Retired Hopkinsville educator Clyde Wallace died Wednesday afternoon at Jennie Stuart Medical Center, where he was being treated for coronavirus, according to a website detailing his battle with COVID-19.
His son, Taylor Wallace, who had been providing news of his father’s treatment from his home in Washington, D.C., returned to Hopkinsville to be with his father before he died.
At 4:25 p.m., ReGina Morris, who worked with Wallace at the public school system’s central office, shared this message on the PostHope website: “Clyde passed away peacefully with Taylor by his side. Continual prayers for Taylor and Clyde’s family and friends. He touched so many lives! He was a gift from God to us all!”
Earlier in the day, Taylor Wallace said he would be carrying final words from friends to read to his father in the hospital.
“I’m going to try to share all of the notes and messages everyone has sent the last few days … and I’ll hold his hand the whole time,” the son wrote.
Wallace, 71, tested positive for COVID-19 on Nov. 16. He was hospitalized on Nov. 19, and initially, his son thought he might only need fluids and some time in a regular hospital room to regain his strength. But shortly after he arrived at Jennie Stuart, his breathing became labored and his heart rate was elevated, Taylor Wallace told Hoptown Chronicle. He was sent to the hospital’s intensive care unit to be placed on a ventilator.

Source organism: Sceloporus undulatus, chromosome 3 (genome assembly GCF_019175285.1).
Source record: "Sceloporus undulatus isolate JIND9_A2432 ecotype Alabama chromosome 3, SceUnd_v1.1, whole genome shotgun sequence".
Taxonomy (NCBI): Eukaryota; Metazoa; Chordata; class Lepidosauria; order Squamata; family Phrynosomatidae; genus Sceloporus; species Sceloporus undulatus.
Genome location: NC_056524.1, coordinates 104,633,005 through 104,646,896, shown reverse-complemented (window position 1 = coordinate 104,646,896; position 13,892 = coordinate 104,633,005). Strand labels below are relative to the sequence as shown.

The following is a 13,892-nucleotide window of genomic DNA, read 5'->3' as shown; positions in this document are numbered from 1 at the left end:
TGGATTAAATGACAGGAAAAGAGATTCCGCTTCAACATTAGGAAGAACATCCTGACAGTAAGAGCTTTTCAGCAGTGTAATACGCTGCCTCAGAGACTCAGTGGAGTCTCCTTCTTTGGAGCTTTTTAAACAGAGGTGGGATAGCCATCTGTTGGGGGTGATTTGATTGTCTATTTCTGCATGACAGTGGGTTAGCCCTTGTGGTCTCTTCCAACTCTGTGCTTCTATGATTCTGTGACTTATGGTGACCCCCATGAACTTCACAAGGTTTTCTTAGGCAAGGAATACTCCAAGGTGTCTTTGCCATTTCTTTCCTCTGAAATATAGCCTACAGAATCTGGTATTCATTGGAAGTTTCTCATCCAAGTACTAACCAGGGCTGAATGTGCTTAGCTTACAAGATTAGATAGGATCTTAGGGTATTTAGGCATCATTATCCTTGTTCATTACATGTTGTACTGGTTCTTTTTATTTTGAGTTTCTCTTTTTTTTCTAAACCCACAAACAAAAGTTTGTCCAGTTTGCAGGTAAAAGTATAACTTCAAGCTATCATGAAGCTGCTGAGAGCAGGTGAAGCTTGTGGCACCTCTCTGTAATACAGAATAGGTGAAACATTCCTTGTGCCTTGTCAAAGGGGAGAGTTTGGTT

Wallace had Parkinson’s disease and diabetes, both of which are serious complications for COVID-19 patients. In the first week of Wallace’s hospital treatment, the son remained hopeful his father could recover. But on Tuesday, Taylor Wallace told friends he was headed back to Hopkinsville, expecting to see his father for the last time.
The hospital agreed to let Taylor Wallace be with his father at the end of his treatment because he is in good health, he said in a post to friends. A food scientist, Taylor Wallace is involved in a research project to determine best practices for COVID-19 patients in hospitals.
Wallace, a native of Christian County, was raised on his family’s tobacco farm. He began his teaching career in the early 1970s at Morningside Elementary School. He was later principal of Belmont Elementary and finished his career as an assistant superintendent in the central office.
Several people who knew Wallace through his work wrote messages in the online journal his son created.
“Clyde always offered sage advice whether solicited or not. I fondly remember his candor and his snazzy outfits too. A great member of the ‘old guard’ in the CCPS,” Lisa Champion wrote.
Carolyn Haddock, who was a guidance counselor in the schools, wrote, “Of all your Dad’s amazing accomplishments, there was one that rose above the rest — You! He couldn’t have been prouder of you! I loved the way he always spoke of you with a voice of pride that is so easy to recognize. Prayers for you as you travel home …”
District retiree Vickie Cotthoff wrote, “He made a huge difference in the lives of so many and made us laugh with his quick wit and fearless leadership.”
Wallace was the first seriously ill coronavirus patient in Hopkinsville whose story was widely shared during his treatment. Shortly after his father was hospitalized, Taylor Wallace said he hoped the story would make others aware of the seriousness of the disease.
Since the pandemic began, the Christian County Health Department has reported 3,082 cases of COVID-19 and confirmed 49 deaths — not including Clyde Wallace.